4. If you made a selection in the image, do one or more of the following:
    • In the Destination Image area, select Ignore Selection When Applying Adjustment if you’re applying the adjustment to the entire target image. This option ignores the selection in the target image and applies the adjustment to the entire target image.

    • In the Image Statistics area, select Use Selection In Source To Calculate Colors if you made a selection in the source image and want to use the colors in the selection to compute the adjustment. Deselect this option to ignore the selection in the source image, and use the colors from the entire source image to compute the adjustment.

    • In the Image Statistics area, select Use Selection In Target To Calculate Adjustment if you made a selection in the target image and want to use the colors in the selection to calculate the adjustment. Deselect this option to ignore the selection in the target image and compute the adjustment by using the colors of the entire target image.

  5. To automatically remove a color cast in the target image, select the Neutralize option. Make sure that the Preview option is selected so that your image is updated as you make adjustments.
  6. To increase or decrease the brightness in the target image, move the Luminance slider. Alternatively, enter a value in the Luminance box. The maximum value is 200, the minimum is 1, and the default is 100.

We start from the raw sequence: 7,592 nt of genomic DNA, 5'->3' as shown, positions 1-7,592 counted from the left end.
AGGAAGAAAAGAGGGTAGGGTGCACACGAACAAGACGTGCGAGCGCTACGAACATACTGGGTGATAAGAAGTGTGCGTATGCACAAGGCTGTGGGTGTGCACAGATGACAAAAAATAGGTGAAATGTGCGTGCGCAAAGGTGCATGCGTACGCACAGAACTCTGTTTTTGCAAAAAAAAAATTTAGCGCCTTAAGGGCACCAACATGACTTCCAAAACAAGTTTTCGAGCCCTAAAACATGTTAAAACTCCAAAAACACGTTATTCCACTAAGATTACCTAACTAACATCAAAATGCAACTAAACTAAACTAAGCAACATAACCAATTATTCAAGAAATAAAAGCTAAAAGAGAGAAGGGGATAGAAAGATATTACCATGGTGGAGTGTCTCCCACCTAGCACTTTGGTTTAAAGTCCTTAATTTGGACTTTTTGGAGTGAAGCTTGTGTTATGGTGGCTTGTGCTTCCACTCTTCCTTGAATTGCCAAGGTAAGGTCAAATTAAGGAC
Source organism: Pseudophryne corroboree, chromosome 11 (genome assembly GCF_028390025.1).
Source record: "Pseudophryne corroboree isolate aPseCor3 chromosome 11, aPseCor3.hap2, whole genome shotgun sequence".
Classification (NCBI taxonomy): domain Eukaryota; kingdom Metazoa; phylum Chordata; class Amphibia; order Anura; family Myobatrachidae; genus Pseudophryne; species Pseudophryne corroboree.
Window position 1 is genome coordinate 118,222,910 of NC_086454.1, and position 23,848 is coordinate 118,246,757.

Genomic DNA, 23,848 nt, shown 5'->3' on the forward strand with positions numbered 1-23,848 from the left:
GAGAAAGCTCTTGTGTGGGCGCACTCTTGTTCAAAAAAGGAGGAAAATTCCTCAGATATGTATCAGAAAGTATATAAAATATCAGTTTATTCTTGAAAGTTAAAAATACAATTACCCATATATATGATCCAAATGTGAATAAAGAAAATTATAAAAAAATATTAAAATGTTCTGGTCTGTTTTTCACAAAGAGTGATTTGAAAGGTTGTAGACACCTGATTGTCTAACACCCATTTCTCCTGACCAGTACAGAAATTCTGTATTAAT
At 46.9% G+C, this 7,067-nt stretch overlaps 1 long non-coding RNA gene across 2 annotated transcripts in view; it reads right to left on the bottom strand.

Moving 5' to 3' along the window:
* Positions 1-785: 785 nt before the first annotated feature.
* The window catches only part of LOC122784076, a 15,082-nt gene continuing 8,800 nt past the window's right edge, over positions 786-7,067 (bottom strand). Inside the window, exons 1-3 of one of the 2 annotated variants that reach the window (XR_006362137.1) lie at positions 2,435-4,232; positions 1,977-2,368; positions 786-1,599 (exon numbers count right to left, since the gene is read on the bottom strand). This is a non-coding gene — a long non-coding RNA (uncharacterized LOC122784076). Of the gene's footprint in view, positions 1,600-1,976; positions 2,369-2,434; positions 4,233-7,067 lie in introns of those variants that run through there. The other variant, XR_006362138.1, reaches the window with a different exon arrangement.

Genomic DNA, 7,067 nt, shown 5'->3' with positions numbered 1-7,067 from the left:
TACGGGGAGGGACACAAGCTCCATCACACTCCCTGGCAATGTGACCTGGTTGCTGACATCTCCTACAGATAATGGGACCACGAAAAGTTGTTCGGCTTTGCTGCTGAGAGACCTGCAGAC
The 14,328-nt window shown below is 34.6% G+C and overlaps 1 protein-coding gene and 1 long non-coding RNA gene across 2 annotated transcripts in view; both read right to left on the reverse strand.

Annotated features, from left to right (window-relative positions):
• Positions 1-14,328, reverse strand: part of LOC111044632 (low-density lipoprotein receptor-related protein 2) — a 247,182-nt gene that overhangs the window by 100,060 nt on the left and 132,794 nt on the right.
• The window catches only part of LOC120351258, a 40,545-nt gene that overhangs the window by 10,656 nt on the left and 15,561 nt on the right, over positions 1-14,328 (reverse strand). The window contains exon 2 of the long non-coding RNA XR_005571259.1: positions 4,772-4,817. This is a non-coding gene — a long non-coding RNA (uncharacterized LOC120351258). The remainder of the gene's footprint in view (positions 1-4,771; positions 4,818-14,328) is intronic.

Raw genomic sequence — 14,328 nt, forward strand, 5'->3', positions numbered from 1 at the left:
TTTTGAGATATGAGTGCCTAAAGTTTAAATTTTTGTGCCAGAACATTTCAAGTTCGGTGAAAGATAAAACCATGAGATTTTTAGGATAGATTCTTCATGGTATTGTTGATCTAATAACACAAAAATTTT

7. To adjust the color saturation in the target image, adjust the Color Intensity slider. Alternatively, enter a value in the Color Intensity box. The maximum value is 200, the minimum is 1 (which produces a grayscale image), and the default is 100.
  8. To control the amount of adjustment applied to the image, move the Fade slider. Moving the slider to the right reduces the adjustment.
  9. Click OK to apply changes.

Match color of two layers in the same image

  1. (Optional) Make a selection in the layer you want to match. Use this method when matching a color region (for example, facial skin tones) in one layer with a region in another.

    If you don’t make a selection, then the Match Color matches the colors of the entire source layer.

  2. Make sure that the layer you want to target (apply the color adjustment to) is active, and then choose Image > Adjustments > Match Color.
  3. From the Source menu in the Image Statistics area of the Match Color dialog box, make sure that the image in the Source menu is the same as the target image.